• Join over 1.2 million students every month
  • Accelerate your learning by 29%
  • Unlimited access from just £6.99 per month

The Supernatural in 'The Voice" by Thomas Hardy

Extracts from this document...


How effective do you find Hardy's presentation of the supernatural vision in 'The Voice'? Thomas Hardy is a poet well known for his pessimism and dark and gloomy undertone in his poems. He does not believe in God or heaven, but instead in the supernatural or spiritual force. This is strongly evident in the poem 'The Voice'. The 'woman' that 'call(s) to (him)' is his wife Emma, whose death is the source of his pain. The persona never refers to Emma by name, instead he calls her 'the woman', 'she' or as 'a ghost' in 'After a Journey' and even as a 'shadow' in 'The Shadow on the Stone'. The persona no longer calls Emma by name as he no longer recognises what form she has taken now that she has passed away and 'where (she) ...read more.


that (he) hear(s)'? The repetition of 'call to me' is a device used to signify how her voice echoes in his subconscious. Emma tells him that she is 'not as (she was)' and that she has 'changed from the one who was all to (him)'. He then decides to conjure up an image of her when they were courting, a time when she was young and vibrant with life. Every detail is cemented in his mind, 'even to the original air-blue gown'. 'Air-blue' is a translucent, even transparent colour, one that ghost or spectre would appear as. In the third stanza, the assonance in the words 'wistlessness' and 'listlessness' create a soft, mysterious and flowing sound to signify the sound the 'breeze' is making, hence having an onomatopoeic effect. ...read more.


sweets, but autumn wrought division' between him and Emma. Autumn is clearly a season of despair and sadness for the persona. Onomatopoeia is used in 'wind oozing', the 'oo' sound representing the wind and creating a ghostly and eerie effect. The 'thorn from norward' represents the pain and anguish the persona is experiencing, and the 'wind' carries it to him. And still he hears the voice of 'the woman calling'. Throughout the poem, there runs an echo of a supernatural force. The poem resonates with sadness and melancholy, and with the voice of a beloved woman long dead. The irrational world is the only realm where the persona can be rational and sane. The persona's love for 'the woman' is so strong; he is willing to sacrifice his sanity in order to "meet" her. The poem has an extraordinary impact on the reader, and is proof that loves knows no boundaries and is not limited only to the physical world. ...read more.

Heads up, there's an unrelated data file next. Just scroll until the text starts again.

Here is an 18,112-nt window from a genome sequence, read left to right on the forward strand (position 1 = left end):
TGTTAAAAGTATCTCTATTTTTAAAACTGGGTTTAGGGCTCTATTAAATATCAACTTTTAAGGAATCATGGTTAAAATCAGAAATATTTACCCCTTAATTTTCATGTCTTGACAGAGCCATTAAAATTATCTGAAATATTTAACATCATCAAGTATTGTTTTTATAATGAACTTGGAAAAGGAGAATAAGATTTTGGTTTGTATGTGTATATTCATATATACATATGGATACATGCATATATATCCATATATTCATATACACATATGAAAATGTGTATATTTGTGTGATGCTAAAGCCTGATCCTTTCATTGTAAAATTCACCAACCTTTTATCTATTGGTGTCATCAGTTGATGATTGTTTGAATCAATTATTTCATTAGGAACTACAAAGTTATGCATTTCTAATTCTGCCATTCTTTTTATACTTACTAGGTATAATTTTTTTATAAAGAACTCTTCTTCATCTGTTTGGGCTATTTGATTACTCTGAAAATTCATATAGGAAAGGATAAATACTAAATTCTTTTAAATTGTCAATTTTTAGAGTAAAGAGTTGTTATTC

The above preview is unformatted text

This student written piece of work is one of many that can be found in our AS and A Level Other Poets section.

Found what you're looking for?

  • Start learning 29% faster today
  • 150,000+ documents available
  • Just £6.99 a month

Not the one? Search for your essay title...
  • Join over 1.2 million students every month
  • Accelerate your learning by 29%
  • Unlimited access from just £6.99 per month

See related essaysSee related essays

Related AS and A Level Other Poets essays

  1. The Darkling Thrush, The Voice, The Going and The Convergance of the Twain revision ...

    This quasi-religious tone is reinforced with the word 'caroling' in the first line of the final stanza * What does Hardy mean by saying that "little cause" for the joyful singing was "written on terrestrial things" ? If the cause is not found in terrestrial things, where, by implication, might it be found?

  2. Fern Hill By Dylan Thomas, summary and commentary.

    in order to explore the theme of journey from innocence to experience. The theme is based on William Blake?s division the world of experience and it is reinforced through the use of Wordsworthian double consciousness. The poem can be divided into two parts: the first three stanza are related to

  1. Discuss Thomas presentation of strong emotions in Tears.

    Throughout his poems and especially in Tears, Thomas suggests that he sees himself as alone and isolated from the world or larger community. It is therefore clear that the strong emotion of solitude and loneliness is a theme throughout Thomas? collection and may once again be a reflection of his depression.

  2. At Mornington and Father and Child are poems which both demonstrate Harwoods distinctive voice

    It shows that she too has grown above her ?humble station? - not necessarily external success but bridging the gap between the conscious and unconscious. However, this metaphor alone is insufficient to make sense of her existence, and it is this gap between reality and the naming of it which is a key element of psychoanalytical theory.

  • Over 160,000 pieces
    of student written work
  • Annotated by
    experienced teachers
  • Ideas and feedback to
    improve your own work